With its often avant-garde visual style and everyday humor, Shaft Animation Studio may seem like a newer company, especially since much of its best-known work – including the long-running monogamy franchise and the magical girls subversive series Puella Magi Madoka Magica — only aired in 2009 and 2011. Nevertheless, the studio itself was founded in 1975, although it only started producing its own anime in the early 90s.
Now mainly influenced by writer and director Shinbo Akiyuki, Shaft has made a name for himself thanks to his highly distinctive artwork and sometimes equally unique comedic chops. However, the studio has much more in its repertoire than that of Madoka Magica and monogamyincluding cozy life titles, high school parodies, eccentric rom-coms and heartfelt coming-of-age dramas.
Hidamari sketch (2007)
Aspiring artist Yuno has come one step closer to realizing her dream of being admitted to Yamabuki Art High School, although this means she will have to move from home to the Hidamari Apartments dormitory complex opposite the school. Fortunately, Yuno discovers that she will be far from lonely, as she soon becomes connected with three other female students living in the apartments: her energetic classmate Miyako, the more mature Hiro and the somewhat reserved Sae. Together they strive to realize their respective goals while supporting each other as budding artists.
Comedy real-life anime doesn’t get much healthier than Hidamari sketch (literal Sunny Spot Sketch). Initially a 12-episode title that aired in 2007, the series, based on a yonkoma manga of the same name, eventually got three more seasons and numerous specials. Deliberately slow and relaxing, Hidamari sketch is designed to be lighthearted, while still leaving viewers with the warm fuzzies, which it achieves through its easygoing story style and charming character work. While the show isn’t reinventing the slice-of-life genre, it’s a well-executed addition and will likely appeal to those looking for material that’s soft and soothing.
Sayonara, Zetsubou-Sensei (2007-09)
Itoshiki Nozomu is an extremely pessimistic high school teacher whose life is saved by his polar opposite; a ruthlessly optimistic student named Fuura Kafuka. Deterred by her effusive positivity, Nozomu flees the scene to begin his homeroom class, but realizes that Kafuka is one of his students. Worse, every student in his class turns out to have an eccentric personality trait or outlandish passion, challenging Nozomu’s cynical mindset and forcing him to think in startling new ways.
Sayonara, Zetsubou-sensei (Goodbye Mr. Despair) will not appeal to everyone. Much of the material is based on black comedy and biting satire, and the series often jokes about sometimes taboo topics such as death and suicide. However, as long as viewers don’t take the show too seriously, they can count on plenty of irreverent and self-referential sketches about Japanese culture and lifestyle, including politics, media, and otaku-dom. With three seasons plus three OVAs to his name, Sayonara Zetsubou-sensei can be a fat watch at times, but also an incredibly entertaining one for those who happen to have a particularly dark or sarcastic sense of humor.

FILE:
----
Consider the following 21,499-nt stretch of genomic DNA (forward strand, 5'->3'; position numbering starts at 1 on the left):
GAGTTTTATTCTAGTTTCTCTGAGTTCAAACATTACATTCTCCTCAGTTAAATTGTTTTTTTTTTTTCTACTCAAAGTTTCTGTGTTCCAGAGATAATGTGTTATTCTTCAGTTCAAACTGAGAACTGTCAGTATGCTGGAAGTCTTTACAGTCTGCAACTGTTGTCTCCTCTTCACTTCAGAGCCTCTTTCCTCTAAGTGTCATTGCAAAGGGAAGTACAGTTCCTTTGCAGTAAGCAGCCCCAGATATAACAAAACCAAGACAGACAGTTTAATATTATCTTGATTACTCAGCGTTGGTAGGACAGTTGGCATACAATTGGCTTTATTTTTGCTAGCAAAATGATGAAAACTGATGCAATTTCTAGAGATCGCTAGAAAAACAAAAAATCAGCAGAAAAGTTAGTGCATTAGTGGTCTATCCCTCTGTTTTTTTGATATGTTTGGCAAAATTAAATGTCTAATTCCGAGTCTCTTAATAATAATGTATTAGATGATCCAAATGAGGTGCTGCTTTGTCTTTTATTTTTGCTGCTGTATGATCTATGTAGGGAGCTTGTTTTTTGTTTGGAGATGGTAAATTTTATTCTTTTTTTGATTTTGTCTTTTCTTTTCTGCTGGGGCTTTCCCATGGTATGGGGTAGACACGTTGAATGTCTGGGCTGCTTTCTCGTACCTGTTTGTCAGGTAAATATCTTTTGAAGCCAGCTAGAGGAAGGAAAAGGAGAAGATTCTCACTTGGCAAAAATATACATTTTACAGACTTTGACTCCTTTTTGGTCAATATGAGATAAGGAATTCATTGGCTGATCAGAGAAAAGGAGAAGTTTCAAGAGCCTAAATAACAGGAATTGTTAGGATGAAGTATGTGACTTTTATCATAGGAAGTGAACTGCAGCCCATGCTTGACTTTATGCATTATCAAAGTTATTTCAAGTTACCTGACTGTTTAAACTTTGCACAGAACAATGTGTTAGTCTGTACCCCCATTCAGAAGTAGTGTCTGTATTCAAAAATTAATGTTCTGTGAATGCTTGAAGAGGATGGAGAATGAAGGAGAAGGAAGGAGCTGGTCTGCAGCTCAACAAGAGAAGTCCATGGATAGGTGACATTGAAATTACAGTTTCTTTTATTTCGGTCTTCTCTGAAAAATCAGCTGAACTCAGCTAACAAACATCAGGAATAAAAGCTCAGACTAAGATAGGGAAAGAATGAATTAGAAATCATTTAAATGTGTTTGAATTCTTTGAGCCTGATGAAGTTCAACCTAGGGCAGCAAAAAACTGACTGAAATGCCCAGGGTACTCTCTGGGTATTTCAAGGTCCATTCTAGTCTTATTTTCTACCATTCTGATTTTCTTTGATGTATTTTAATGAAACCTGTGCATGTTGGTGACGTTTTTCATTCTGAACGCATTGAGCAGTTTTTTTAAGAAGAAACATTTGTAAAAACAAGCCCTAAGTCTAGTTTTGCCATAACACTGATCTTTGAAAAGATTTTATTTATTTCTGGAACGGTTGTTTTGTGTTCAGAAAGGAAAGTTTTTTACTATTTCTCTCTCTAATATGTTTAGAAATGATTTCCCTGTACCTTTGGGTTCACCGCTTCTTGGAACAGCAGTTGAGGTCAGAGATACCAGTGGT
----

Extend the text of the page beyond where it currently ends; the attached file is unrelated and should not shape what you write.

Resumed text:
Arakawa under the bridge (2010)
A self-made man in every way, Ichinomiya Kou lives in Arakawa, Tokyo, and has one specific mantra: In whatever he achieves, he must never owe anyone anything. One fateful day, Kou falls into the Arakawa River after being attacked by a gang of bullies. He is saved from drowning by a girl named Nino, and Kou soon realizes that he owes her his life. Desperate to owe her nothing, Kou asks how to repay her, but is told to love her. Thus begins Kou’s new life of life under a bridge – a place full of bizarre and colorful characters from all walks of life, including a self-proclaimed kappa, a war veteran who dresses like a nun and a singer who believes he is a superstar. .
Anime fans may struggle to name a mainstream comedy/romance that is more unusual and surreal than Arakawa under the bridge, which ran for two seasons of 13 episodes, both airing in 2010. With its ridiculous plot and seemingly random characters, viewers might assume the show has very little to say and way too much time to say it. Whether that’s really the case or not depends on one’s point of view, but either way, this is a series that is unashamedly odd and never shy of making fun of Japanese societal norms.
March Comes In Like a Lion (2016-18)
In Shinkawa, Tokyo, teenage Kiriyama Rei lives alone, isolated from most people and with no relatives to support him, as his parents and younger sister all died in an accident during his childhood. However, as a professional shogi player, Rei has both the talent and drive to rise through the ranks and earn a living by winning matches. Among his few acquaintances are the three Kawamoto sisters – Akari, Hinata and Momo – who all care deeply about Rei and each other and come to think of him as family.
Possibly Shinbou Akiyuki’s best work to date, March comes in like a lion (3-gatsu no lion) is a deceptively simple story with a lot of heart. A coming-of-age title with a strong focus on psychological drama and mental health, the two-season anime is often visually stunning and emotionally heartbreaking, especially when the story revolves around the themes of grief, loneliness, depression, and found family. Regardless of whether or not viewers are familiar with or even interested in shogi, March comes in like a lion‘s artistic vision, combined with his rock-solid emotional realism, makes it a series not to be missed.